Publications

June 26, 2017

Institutions And Sustainable Industrial-led Development In Sub-Saharan Africa

In 2015, economic growth in Sub-Saharan Africa
(SSA) slowed to 3.4 percent from 4.6 percent the previous year. The economic
slowdown in the region was the result of an interplay of several external and
domestic factors such as lower commodity prices, slowdown in the economies of
major trading partners, tightening borrowing conditions, political instability
and conflict, electricity shortages and other infrastructure deficiencies (World Bank, 2016). This sluggish
growth trends is in contrast to the impressive growth recorded in the region,
over the past decade.

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Africa Economic Update (Issue 3)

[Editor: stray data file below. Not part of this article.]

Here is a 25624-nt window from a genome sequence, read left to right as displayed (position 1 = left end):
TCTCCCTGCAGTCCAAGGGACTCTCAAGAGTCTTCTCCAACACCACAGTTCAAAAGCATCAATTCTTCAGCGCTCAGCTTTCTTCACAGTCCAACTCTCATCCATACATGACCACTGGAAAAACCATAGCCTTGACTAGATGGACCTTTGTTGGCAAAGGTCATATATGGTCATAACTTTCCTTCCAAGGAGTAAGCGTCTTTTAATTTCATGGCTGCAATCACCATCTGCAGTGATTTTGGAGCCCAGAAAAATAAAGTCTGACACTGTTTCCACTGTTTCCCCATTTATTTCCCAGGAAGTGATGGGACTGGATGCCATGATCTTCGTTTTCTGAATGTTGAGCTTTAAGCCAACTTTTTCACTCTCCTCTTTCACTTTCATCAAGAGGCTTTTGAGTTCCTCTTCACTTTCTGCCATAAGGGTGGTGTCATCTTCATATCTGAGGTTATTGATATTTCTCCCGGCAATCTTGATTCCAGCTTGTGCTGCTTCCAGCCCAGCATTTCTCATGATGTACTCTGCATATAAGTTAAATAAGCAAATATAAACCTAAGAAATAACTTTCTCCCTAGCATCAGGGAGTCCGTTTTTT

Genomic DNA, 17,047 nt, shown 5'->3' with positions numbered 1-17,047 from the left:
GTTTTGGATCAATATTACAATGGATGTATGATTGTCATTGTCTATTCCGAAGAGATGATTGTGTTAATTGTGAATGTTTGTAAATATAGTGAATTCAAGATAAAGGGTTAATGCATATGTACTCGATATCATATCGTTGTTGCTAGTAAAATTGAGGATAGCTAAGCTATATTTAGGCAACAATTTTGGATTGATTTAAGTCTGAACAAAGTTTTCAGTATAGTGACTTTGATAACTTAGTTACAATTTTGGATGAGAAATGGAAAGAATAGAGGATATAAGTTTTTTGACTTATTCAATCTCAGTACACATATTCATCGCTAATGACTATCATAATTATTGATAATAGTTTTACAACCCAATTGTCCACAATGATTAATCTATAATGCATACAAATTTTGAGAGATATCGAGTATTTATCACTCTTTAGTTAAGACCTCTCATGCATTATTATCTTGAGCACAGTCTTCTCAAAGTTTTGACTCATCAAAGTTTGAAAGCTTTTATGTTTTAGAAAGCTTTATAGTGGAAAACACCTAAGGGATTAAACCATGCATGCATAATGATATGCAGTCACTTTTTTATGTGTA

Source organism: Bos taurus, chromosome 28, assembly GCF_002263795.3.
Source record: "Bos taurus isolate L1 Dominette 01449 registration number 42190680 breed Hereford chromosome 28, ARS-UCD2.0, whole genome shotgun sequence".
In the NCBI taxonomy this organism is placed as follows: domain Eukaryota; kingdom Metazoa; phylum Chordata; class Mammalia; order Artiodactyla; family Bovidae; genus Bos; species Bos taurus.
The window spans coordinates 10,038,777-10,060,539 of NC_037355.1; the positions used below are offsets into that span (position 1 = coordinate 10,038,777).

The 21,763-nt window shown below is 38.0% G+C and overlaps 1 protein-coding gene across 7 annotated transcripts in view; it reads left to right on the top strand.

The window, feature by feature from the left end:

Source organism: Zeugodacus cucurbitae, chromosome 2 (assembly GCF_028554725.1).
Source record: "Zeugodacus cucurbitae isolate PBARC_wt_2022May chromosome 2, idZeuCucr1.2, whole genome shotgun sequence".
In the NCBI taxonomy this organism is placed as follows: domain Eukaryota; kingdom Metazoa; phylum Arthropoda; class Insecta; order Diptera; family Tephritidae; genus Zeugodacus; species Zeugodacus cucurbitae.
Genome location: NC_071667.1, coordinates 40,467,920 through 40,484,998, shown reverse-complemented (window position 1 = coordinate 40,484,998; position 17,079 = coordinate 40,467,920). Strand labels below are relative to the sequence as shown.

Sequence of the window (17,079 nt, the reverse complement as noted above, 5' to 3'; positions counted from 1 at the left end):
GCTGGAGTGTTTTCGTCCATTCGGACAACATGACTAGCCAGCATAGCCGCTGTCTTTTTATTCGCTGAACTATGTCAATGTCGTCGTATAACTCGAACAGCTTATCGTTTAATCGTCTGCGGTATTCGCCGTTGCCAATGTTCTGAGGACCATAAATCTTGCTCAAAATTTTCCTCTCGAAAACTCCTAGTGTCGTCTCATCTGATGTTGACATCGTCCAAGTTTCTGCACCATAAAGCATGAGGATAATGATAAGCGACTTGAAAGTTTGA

Available data shows that headline inflation rates increased and remained high in most countries in the region in February 2017. Specifically, inflation rate increased in Egypt (30.2), Burundi (20.9 percent), Kenya (10.28), and Ethiopia (8.5 percent), while it eased in Nigeria (17.78 percent), Ghana (13.2 percent), South Africa (6.3 percent), and Namibia (7.8 percent). Seychelles (-0.6 percent) remained in deflation while Sudan (32.86 percent) and Tunisia (4.6 percent) had unchanged inflation rates within the review period. Increased cost of food continued to plague the region as food component of inflation remained the major driver of inflation. Drought in East Africa continues to compound price pressure in the region. Inflation rates in Burundi6, Kenya and Ethiopia increased by 8, 3.29, and 2.4 percentage points respectively, signifying the three highest price increase in the review period